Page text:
The pipe runs a zig-zag path around some pine trees with deep tap roots and some oak trees with surface roots. The total distance is about 120 feet. A lot of it would have to be dug by hand to keep from damaging the roots. The part near the other utilities would also have to be done by hand, too.

              I've never heard of an air spade, but it sounds expensive. I doubt the city has one.

              If the leak isn't right near the meter box, I'll probably just put in a new line. I'd need to go under the other existing phone and cable runs, and over the power conduit which are near the water meter box. After that, it's just roots and whatever is buried in the yard. There are several places where I could use a trencher, which together make up about half the total distance.

              One of my neighbors spent over a thousand dollars with several different contractors just trying to locate the leak in his water line. It was finally found by a guy with a ground microphone, but he didn't fix it. I ended up doing the repair on a Friday night, so they wouldn't have to go out and turn the valve on/off in the cold. He probably would have been much better off to just replace the entire line right off the bat.
              Any products mentioned in my posts have been endorsed by their manufacturer.

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              • #8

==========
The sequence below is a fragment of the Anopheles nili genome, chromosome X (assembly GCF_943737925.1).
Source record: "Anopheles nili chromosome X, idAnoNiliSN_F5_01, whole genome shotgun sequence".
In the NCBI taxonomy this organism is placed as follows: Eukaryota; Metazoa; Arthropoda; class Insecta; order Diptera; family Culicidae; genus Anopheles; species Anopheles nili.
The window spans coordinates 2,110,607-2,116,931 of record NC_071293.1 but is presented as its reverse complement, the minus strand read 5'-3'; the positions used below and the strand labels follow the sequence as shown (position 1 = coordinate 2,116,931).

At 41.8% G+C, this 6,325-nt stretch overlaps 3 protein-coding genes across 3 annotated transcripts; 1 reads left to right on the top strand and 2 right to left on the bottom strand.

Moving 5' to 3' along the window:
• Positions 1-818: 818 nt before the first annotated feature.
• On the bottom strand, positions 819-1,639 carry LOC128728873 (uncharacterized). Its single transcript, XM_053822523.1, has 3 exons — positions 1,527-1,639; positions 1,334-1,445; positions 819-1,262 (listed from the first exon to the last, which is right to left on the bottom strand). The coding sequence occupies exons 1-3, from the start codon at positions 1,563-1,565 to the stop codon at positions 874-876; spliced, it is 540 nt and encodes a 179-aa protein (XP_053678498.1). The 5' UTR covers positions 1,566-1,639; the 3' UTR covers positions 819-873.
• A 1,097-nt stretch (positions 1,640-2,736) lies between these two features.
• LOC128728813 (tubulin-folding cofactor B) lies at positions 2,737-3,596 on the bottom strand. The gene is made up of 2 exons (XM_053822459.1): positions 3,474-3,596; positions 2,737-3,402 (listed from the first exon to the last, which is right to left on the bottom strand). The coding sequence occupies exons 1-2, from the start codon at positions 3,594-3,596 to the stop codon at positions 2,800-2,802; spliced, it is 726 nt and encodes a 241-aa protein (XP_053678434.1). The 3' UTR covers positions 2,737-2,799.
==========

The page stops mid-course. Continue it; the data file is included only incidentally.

Just curious...they didn't happen to replace the meter during this work did they?

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                • #9
                  A hundred gallons a day? What are you doing, Winchman, building your own swamp?
                  No good deed goes unpunished.

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                  • #10
                    In 'da alfils, when a buried leaker is to be found, a lubricator of sorts is fabricated/installed onto the pipe. Nitrogen gas is used to then displace a 'pig' which travels to the leak. As the pig travels to the leak, it pulls a small diameter nylon cord (tattletale) which has been attached and is being measured as it disappears into the lubricator. The lubricator is necessary to pack off the nitrogen gas, so's sufficient pressure can push the pig.

                    Nitrogen is always handy, but any liquid will work. Any 'tortuosity' in the pipe, or pipe ID changes, may require some thinking as to the materials, sizes, hardness of the pig. Some people prefer to refer to the pig as a rabit, or go-devil. Some people prefer to refer to the lubricator as a 'pig launcher'.